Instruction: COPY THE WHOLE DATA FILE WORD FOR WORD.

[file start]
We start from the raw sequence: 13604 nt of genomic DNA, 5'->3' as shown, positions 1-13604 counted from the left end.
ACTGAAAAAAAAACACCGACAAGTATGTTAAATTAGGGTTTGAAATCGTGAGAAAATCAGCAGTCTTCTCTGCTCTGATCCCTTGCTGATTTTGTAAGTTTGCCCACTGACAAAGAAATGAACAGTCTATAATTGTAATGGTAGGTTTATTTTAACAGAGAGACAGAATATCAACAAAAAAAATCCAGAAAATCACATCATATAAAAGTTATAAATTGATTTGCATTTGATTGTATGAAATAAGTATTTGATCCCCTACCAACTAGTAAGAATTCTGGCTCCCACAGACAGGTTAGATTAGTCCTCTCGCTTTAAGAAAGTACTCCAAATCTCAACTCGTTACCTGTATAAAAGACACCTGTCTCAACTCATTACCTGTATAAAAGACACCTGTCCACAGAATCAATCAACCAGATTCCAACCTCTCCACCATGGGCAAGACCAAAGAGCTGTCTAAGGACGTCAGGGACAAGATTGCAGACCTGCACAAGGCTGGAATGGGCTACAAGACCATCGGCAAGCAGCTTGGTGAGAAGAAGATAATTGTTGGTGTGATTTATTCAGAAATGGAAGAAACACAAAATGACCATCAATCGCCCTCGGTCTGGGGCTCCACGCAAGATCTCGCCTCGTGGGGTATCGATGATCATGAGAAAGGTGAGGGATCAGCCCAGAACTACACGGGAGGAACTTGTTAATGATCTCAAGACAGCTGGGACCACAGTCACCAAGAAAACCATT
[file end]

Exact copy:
We start from the raw sequence: 13604 nt of genomic DNA, 5'->3' as shown, positions 1-13604 counted from the left end.
ACTGAAAAAAAAACACCGACAAGTATGTTAAATTAGGGTTTGAAATCGTGAGAAAATCAGCAGTCTTCTCTGCTCTGATCCCTTGCTGATTTTGTAAGTTTGCCCACTGACAAAGAAATGAACAGTCTATAATTGTAATGGTAGGTTTATTTTAACAGAGAGACAGAATATCAACAAAAAAAATCCAGAAAATCACATCATATAAAAGTTATAAATTGATTTGCATTTGATTGTATGAAATAAGTATTTGATCCCCTACCAACTAGTAAGAATTCTGGCTCCCACAGACAGGTTAGATTAGTCCTCTCGCTTTAAGAAAGTACTCCAAATCTCAACTCGTTACCTGTATAAAAGACACCTGTCTCAACTCATTACCTGTATAAAAGACACCTGTCCACAGAATCAATCAACCAGATTCCAACCTCTCCACCATGGGCAAGACCAAAGAGCTGTCTAAGGACGTCAGGGACAAGATTGCAGACCTGCACAAGGCTGGAATGGGCTACAAGACCATCGGCAAGCAGCTTGGTGAGAAGAAGATAATTGTTGGTGTGATTTATTCAGAAATGGAAGAAACACAAAATGACCATCAATCGCCCTCGGTCTGGGGCTCCACGCAAGATCTCGCCTCGTGGGGTATCGATGATCATGAGAAAGGTGAGGGATCAGCCCAGAACTACACGGGAGGAACTTGTTAATGATCTCAAGACAGCTGGGACCACAGTCACCAAGAAAACCATT